The Barclays high yield index follows the same pattern as the SP500, except it never recovered from the November swoon like the SP500 did. Divergence.
    As of June 2014, deflation was obviously not a concern with investors buying up PIK bonds and other high yield instruments.

  6. Mike R

    What’s deflationary, is the creation of gargantuan levels of debt, that ultimately become impossible to service, even when interest rates have been lowered to near zero. The accumulation of so much debt is in fact not stopped or ‘solved’ monetary printing, and deflation is not instanteously ‘stopped’ by printing, as its a cumulative and on-going effect, and the printing itself is in fact creation of more debt on top of debt.

    The FRN is not money, but someone’s debt. You can put it on the ‘government’s books’ or the FED’s books, but that debt doesn’t just disappear.

    When that debt service becomes so overwhelming, whether its an individual, corporation, business, or country, then quite simply they can’t pay for basic needs, and they eventually do default.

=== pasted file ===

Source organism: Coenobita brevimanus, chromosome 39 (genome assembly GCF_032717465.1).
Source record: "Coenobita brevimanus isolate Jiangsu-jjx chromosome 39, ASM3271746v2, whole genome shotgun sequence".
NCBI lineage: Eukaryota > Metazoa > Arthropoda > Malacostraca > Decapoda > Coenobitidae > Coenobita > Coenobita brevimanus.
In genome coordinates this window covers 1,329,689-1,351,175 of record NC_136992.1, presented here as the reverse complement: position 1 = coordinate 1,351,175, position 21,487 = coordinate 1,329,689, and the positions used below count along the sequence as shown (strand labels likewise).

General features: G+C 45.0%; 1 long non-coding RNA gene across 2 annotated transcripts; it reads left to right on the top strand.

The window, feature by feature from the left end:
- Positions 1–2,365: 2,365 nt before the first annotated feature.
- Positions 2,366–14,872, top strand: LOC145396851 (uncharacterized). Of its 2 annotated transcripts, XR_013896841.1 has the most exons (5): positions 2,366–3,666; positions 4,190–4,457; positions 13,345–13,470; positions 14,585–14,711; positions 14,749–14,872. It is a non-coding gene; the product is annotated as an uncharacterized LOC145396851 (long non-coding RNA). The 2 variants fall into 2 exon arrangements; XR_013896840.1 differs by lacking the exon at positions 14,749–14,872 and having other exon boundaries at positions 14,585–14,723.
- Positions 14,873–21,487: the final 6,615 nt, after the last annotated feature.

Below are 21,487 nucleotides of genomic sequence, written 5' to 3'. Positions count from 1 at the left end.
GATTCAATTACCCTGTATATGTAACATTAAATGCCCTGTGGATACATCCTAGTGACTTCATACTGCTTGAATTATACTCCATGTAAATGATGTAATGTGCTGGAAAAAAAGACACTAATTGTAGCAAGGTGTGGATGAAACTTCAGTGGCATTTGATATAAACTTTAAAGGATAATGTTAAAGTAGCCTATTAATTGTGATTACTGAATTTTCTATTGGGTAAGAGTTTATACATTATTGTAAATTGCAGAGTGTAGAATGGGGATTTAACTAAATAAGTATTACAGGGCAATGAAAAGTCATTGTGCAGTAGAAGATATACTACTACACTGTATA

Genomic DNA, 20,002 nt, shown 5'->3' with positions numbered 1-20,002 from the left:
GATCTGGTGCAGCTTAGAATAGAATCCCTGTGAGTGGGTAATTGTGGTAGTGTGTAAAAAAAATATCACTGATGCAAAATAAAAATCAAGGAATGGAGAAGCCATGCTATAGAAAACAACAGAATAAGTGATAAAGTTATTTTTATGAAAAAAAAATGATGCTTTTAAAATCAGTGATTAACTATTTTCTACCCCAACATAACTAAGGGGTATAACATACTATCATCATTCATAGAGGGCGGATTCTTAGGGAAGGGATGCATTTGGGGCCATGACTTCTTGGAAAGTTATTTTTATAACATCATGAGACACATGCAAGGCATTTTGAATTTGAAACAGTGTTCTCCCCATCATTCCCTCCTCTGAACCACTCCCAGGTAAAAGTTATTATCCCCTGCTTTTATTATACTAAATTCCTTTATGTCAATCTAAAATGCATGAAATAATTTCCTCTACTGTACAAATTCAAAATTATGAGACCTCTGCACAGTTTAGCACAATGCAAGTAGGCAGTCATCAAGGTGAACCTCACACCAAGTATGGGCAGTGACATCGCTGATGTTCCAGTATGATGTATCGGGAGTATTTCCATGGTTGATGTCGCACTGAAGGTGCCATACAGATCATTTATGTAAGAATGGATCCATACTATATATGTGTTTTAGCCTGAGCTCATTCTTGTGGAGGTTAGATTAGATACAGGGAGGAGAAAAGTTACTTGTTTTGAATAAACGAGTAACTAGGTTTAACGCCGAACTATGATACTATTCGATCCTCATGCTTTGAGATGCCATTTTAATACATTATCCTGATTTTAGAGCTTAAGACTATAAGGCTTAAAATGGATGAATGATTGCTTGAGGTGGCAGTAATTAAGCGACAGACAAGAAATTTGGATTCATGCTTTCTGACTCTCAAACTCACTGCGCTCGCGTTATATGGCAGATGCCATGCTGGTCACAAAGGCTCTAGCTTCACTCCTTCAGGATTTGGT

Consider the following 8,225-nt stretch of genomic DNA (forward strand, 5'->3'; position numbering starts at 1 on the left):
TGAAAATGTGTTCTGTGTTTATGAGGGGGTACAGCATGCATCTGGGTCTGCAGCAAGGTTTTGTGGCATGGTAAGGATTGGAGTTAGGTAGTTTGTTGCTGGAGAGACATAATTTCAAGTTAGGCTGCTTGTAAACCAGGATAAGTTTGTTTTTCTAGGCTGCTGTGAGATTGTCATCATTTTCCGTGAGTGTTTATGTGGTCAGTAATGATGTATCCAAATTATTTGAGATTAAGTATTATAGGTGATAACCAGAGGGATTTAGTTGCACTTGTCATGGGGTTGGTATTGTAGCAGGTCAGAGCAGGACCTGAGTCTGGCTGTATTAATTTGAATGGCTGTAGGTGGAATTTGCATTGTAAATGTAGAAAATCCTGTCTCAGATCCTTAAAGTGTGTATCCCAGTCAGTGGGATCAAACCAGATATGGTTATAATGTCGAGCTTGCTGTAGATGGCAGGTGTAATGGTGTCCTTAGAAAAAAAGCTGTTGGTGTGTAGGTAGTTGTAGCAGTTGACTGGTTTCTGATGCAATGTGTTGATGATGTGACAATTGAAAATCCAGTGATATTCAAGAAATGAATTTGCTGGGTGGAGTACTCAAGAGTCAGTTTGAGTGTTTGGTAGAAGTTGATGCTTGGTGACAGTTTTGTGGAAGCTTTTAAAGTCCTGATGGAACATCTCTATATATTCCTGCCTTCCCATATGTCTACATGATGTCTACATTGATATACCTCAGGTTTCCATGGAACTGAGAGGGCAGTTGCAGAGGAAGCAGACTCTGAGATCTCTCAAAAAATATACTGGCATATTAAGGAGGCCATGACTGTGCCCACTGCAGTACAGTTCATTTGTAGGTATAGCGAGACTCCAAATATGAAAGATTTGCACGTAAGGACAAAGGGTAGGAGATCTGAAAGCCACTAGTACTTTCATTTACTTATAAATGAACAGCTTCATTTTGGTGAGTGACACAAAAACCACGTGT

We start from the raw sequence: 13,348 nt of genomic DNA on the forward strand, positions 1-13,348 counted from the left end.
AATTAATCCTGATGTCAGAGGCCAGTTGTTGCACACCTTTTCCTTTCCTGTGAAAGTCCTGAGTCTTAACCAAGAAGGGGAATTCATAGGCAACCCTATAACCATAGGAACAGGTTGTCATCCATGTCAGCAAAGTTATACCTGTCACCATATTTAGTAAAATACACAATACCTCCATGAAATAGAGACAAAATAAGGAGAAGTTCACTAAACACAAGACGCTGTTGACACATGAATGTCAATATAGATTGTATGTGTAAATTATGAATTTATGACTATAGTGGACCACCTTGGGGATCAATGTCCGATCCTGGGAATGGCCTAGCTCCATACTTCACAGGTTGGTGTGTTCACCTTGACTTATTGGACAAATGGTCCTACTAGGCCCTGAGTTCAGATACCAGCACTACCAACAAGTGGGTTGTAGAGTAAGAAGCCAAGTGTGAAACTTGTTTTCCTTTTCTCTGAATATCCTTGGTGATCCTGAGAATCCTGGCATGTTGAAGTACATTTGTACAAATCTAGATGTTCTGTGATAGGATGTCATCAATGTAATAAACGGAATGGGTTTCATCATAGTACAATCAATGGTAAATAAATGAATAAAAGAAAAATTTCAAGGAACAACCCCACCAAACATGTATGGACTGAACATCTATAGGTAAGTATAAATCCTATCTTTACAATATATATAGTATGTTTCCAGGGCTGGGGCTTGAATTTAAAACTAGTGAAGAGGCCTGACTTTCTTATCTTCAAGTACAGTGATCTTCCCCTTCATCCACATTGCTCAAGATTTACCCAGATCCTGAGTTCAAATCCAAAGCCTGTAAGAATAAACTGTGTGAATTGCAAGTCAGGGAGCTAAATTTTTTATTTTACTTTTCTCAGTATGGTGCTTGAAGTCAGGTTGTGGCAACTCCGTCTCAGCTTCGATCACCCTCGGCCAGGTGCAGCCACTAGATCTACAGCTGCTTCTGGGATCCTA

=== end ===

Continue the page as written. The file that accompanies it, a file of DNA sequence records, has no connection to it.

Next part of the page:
1. gary Post author

      That’s where I think people are mistaken. If the debt is government debt it doesn’t matter how big it gets it can always be serviced with the printing press. The cost of doing that though is it will eventually destroy the currency and create… wait for it… inflation.

  7. Gary

    Gary, sounds like you’re down on gold for good. In 2014 you told Big Al you felt the bottom was in for gold. I get that conditions change but your views seem to be more reactive today.

    1. gary Post author

      Not at all. Gold is clearly still in a secular bull market. I’m just trying to spot the final bottom for the current cyclical bear market. Based purely on my assumption that the 8 year cycle low probably has more time to run yet I kind of doubt we’ve seen the final bottom yet.

  8. arthurk


    Just a couple of quick observations and a question. First you certainly have the right idea about a choppy market. Since Oct the swings seem to becoming more and more rapidly. I feel like I am getting whiplash.

    Second looking at gold long-term. Someone above mentioned M.Armstrong. His idea is that latter this year investors will start selling bonds and buying stocks (and gold) when the US starts to have inflation/lose confidence in FED. It seems to me that with QE the US was exporting inflation to EM countries and now with no QE we are exporting deflation. Either way US was mainly unaffected so little safe haven demand for gold. Armstrong scenario implies the problems may soon show up in US bonds.